Legal Options for Homeschooling in California
There are three basic options for how to cover the legal aspect of homeschooling. None of them are necessarily better than another—it’s a matter of what fits your family. You can change fairly easily from one choice to another from year to year.
The founders of Urban Homeschoolers have used all three of these options during their combined 25 years of homeschooling, depending on needs. Here they are, in a nutshell:
Option 1: Private School Affidavit (PSA)
This involves filling out an on-line document with the state each year. You basically create a private school, with your children as students. Since private schools in California are not required to follow specific curriculum, you have a lot of freedom. And since they don’t require private school teachers to be accredited, you don’t have to be an accredited teacher.
Although the state mandates that certain subjects, such as reading, social studies, math and science be “taught,” when you file the Private School Affidavit, you have freedom in deciding what specific topics are covered, as well as how and when to cover them. This freedom can be overwhelming for some families new to homeschooling, and can lead to decision-making overload. For others, the ability to let their children learn at a natural pace, in an interest-based way, is a wonderful choice. The Affidavit is filed between Oct 1-15 each year. HERE is the link.
Pros: If your elementary school aged child gets interested in a topic normally covered in high school, like biology, let them at it! If your child is gifted, or if they have a learning disability (or both!), they can learn at their own pace, without feeling measured or judged, AND they are free to learn in the way that is best for them. If your child gets obsessed with a subject, like the solar system, or the Middle Ages, they can spend as much time on that subject as they want to.
Cons: There is no built-in support system. There is no monetary help. There is no mandated grade-specific requirements. You must do your own record-keeping.
Option 2: Private School Satellite Program (PSP)
This is simply a private school that caters to homeschoolers. They require a tuition fee to enroll. When you sign up, you become a teacher in that school. Your name and address do not appear on the affidavit, but the PSP is required to keep a listing of each teacher. The administrator will remind you to turn in the required attendance records and course of study. Some PSPs offer a newsletter and activities like park days and field trips for their members. Some PSPs offer curriculum packages. The amount of both guidance, and requirements vary with each school.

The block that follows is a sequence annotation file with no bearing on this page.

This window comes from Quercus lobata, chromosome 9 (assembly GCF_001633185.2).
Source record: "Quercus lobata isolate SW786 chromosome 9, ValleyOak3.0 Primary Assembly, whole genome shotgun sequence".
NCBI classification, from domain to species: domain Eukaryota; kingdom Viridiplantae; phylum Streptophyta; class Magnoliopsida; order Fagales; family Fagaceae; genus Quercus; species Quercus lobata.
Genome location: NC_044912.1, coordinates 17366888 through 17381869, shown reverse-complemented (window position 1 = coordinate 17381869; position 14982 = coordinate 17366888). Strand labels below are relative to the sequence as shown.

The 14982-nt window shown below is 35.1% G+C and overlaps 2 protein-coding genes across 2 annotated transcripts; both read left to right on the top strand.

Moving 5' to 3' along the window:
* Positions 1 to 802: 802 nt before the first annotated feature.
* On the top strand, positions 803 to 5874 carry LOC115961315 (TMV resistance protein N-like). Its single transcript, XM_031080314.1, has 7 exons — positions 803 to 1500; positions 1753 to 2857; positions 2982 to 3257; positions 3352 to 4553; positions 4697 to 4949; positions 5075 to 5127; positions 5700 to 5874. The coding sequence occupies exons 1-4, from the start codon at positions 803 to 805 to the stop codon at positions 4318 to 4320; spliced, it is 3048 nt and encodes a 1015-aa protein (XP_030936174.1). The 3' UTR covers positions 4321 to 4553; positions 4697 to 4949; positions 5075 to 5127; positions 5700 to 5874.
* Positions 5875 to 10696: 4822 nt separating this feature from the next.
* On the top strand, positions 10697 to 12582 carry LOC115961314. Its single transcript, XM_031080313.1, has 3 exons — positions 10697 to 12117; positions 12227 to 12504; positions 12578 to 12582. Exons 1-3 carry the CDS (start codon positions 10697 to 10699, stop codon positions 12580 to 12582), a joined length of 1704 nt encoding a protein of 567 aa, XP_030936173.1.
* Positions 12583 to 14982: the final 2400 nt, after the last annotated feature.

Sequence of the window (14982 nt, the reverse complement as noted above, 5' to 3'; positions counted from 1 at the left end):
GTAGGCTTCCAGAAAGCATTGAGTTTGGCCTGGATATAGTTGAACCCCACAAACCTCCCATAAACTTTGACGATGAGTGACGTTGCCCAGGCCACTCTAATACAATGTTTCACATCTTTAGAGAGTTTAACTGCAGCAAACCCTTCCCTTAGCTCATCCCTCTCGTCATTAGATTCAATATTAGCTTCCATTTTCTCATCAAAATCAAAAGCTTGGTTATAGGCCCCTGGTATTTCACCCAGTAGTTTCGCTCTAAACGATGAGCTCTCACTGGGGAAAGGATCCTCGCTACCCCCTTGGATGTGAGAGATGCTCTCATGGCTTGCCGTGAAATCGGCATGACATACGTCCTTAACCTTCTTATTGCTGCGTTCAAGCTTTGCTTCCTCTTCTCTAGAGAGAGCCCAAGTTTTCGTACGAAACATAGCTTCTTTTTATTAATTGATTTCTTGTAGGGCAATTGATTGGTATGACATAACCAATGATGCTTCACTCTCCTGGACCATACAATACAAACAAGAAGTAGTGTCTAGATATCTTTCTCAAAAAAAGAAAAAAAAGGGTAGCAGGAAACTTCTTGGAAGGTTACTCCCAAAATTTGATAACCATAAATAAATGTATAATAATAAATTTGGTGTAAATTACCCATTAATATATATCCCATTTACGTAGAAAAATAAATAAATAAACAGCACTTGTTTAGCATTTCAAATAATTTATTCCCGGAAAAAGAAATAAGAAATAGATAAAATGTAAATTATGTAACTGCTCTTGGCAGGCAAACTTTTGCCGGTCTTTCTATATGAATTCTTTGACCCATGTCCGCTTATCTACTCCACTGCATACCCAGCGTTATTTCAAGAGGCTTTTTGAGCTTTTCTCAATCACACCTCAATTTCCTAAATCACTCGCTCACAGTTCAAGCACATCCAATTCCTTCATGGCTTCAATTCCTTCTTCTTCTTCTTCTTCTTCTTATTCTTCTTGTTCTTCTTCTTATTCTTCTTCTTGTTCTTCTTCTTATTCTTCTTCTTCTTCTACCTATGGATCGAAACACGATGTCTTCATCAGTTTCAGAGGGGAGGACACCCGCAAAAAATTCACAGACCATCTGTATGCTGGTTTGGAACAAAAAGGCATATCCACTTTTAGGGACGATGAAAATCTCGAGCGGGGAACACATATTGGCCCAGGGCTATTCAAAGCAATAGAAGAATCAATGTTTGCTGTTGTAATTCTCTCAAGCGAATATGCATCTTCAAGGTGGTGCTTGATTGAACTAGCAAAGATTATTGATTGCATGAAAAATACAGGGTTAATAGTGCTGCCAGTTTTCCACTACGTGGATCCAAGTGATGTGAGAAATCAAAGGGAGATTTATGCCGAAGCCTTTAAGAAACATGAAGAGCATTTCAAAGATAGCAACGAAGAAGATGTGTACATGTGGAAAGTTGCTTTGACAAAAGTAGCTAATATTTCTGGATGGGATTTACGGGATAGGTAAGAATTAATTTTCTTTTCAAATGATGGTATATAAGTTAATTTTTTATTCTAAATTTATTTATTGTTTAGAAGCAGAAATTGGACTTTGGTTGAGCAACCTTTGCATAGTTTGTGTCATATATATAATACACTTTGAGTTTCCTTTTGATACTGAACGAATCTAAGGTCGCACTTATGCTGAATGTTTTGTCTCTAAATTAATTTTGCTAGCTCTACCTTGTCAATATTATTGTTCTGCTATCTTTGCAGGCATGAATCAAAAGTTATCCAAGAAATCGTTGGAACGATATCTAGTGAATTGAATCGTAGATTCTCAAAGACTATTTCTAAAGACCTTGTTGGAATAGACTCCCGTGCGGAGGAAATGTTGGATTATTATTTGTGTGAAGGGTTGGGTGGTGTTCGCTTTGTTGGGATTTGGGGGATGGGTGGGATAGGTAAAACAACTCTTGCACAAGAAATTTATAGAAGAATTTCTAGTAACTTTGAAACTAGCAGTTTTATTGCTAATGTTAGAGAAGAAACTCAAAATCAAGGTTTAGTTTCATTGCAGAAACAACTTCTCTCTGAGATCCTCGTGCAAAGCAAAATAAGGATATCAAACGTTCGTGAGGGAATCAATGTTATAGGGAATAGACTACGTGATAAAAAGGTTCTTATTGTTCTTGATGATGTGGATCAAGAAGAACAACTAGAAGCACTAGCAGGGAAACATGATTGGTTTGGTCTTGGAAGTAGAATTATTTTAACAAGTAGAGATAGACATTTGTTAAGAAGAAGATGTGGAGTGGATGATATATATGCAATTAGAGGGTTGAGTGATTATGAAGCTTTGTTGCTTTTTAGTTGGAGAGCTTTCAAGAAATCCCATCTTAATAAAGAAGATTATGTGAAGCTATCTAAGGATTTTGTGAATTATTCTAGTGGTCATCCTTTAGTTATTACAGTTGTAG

Pros: Legal responsibility belongs to someone else. Some support may be available, depending on where you enroll. There may be a support group.
Cons: There is a tuition for enrollment. PSPs vary wildly in their focus, freedom, and support. Research carefully to find the right one for you.
Option 3: Public Homeschool Charter Schools
When you register with a public school ISP or Charter School, your child is still officially in public school, but there is no requirement to attend at a physical building. You will be assigned a credentialed teacher to oversee your program. You will meet with this teacher about once a month, at which time you will turn in work samples (usually one per subject, per month).
You will be given a ‘budget’ each semester to spend as you please on classes (both for core subjects and extracurricular), curriculum, craft materials, etc. You must use the budget with ’vendored’ businesses, of which there are many in Southern California. These are businesses that have made an agreement with the Charter to accept payment on behalf of the student. You will need to keep the records required by the program you enroll in.
The amount of freedom you have in choosing what to study depends on the program’s policies, and with your assigned teacher. Many families who choose this option ask around to find a Charter and teacher that they think will be a good fit for their educational philosophies. Many Charters encourage participation in the public school anonymous end-of-year testing.
Pros: You receive a budget to use for your child’s education. It can be used for core subject classes, extracurricular classes, materials, curriculum, etc. You have a teacher assigned to your child to answer questions, and help solve dilemmas.
Cons: Some may find that this option does not offer enough freedom, and some find the requirement to turn in monthly work samples arduous. Public homeschool programs do not recognize religious-based teachings, and will not count those as educational progress.
UHS works with the following charter schools: